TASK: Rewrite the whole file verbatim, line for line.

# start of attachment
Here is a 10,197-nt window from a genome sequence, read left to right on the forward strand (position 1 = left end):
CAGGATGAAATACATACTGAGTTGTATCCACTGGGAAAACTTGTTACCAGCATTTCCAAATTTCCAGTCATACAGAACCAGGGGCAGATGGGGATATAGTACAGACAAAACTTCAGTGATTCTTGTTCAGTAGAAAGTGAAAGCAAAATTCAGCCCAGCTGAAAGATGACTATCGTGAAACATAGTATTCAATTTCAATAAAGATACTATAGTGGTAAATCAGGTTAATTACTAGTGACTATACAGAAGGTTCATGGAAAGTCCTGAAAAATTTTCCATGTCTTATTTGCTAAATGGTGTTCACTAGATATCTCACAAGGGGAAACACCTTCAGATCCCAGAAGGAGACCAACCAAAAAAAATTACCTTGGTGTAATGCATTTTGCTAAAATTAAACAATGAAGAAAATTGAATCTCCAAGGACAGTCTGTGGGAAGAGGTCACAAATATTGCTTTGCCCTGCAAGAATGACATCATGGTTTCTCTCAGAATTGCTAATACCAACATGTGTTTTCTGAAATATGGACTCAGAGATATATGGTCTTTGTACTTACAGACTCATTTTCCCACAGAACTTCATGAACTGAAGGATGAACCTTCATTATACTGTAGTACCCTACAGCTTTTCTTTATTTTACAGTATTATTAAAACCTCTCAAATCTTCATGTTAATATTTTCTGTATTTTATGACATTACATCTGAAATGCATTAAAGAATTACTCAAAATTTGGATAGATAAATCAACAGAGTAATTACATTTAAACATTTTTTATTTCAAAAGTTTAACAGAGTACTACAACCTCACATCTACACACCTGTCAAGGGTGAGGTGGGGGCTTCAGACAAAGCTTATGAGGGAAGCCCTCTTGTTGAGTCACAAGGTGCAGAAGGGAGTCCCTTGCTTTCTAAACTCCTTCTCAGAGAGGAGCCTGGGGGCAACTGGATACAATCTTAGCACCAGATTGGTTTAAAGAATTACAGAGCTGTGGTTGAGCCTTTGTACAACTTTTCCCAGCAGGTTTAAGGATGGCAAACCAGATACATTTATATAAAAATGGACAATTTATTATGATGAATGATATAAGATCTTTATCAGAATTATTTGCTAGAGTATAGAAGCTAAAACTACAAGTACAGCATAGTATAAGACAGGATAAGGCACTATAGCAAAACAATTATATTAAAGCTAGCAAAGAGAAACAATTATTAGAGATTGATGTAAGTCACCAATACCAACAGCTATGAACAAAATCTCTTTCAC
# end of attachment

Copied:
Here is a 10,197-nt window from a genome sequence, read left to right on the forward strand (position 1 = left end):
CAGGATGAAATACATACTGAGTTGTATCCACTGGGAAAACTTGTTACCAGCATTTCCAAATTTCCAGTCATACAGAACCAGGGGCAGATGGGGATATAGTACAGACAAAACTTCAGTGATTCTTGTTCAGTAGAAAGTGAAAGCAAAATTCAGCCCAGCTGAAAGATGACTATCGTGAAACATAGTATTCAATTTCAATAAAGATACTATAGTGGTAAATCAGGTTAATTACTAGTGACTATACAGAAGGTTCATGGAAAGTCCTGAAAAATTTTCCATGTCTTATTTGCTAAATGGTGTTCACTAGATATCTCACAAGGGGAAACACCTTCAGATCCCAGAAGGAGACCAACCAAAAAAAATTACCTTGGTGTAATGCATTTTGCTAAAATTAAACAATGAAGAAAATTGAATCTCCAAGGACAGTCTGTGGGAAGAGGTCACAAATATTGCTTTGCCCTGCAAGAATGACATCATGGTTTCTCTCAGAATTGCTAATACCAACATGTGTTTTCTGAAATATGGACTCAGAGATATATGGTCTTTGTACTTACAGACTCATTTTCCCACAGAACTTCATGAACTGAAGGATGAACCTTCATTATACTGTAGTACCCTACAGCTTTTCTTTATTTTACAGTATTATTAAAACCTCTCAAATCTTCATGTTAATATTTTCTGTATTTTATGACATTACATCTGAAATGCATTAAAGAATTACTCAAAATTTGGATAGATAAATCAACAGAGTAATTACATTTAAACATTTTTTATTTCAAAAGTTTAACAGAGTACTACAACCTCACATCTACACACCTGTCAAGGGTGAGGTGGGGGCTTCAGACAAAGCTTATGAGGGAAGCCCTCTTGTTGAGTCACAAGGTGCAGAAGGGAGTCCCTTGCTTTCTAAACTCCTTCTCAGAGAGGAGCCTGGGGGCAACTGGATACAATCTTAGCACCAGATTGGTTTAAAGAATTACAGAGCTGTGGTTGAGCCTTTGTACAACTTTTCCCAGCAGGTTTAAGGATGGCAAACCAGATACATTTATATAAAAATGGACAATTTATTATGATGAATGATATAAGATCTTTATCAGAATTATTTGCTAGAGTATAGAAGCTAAAACTACAAGTACAGCATAGTATAAGACAGGATAAGGCACTATAGCAAAACAATTATATTAAAGCTAGCAAAGAGAAACAATTATTAGAGATTGATGTAAGTCACCAATACCAACAGCTATGAACAAAATCTCTTTCAC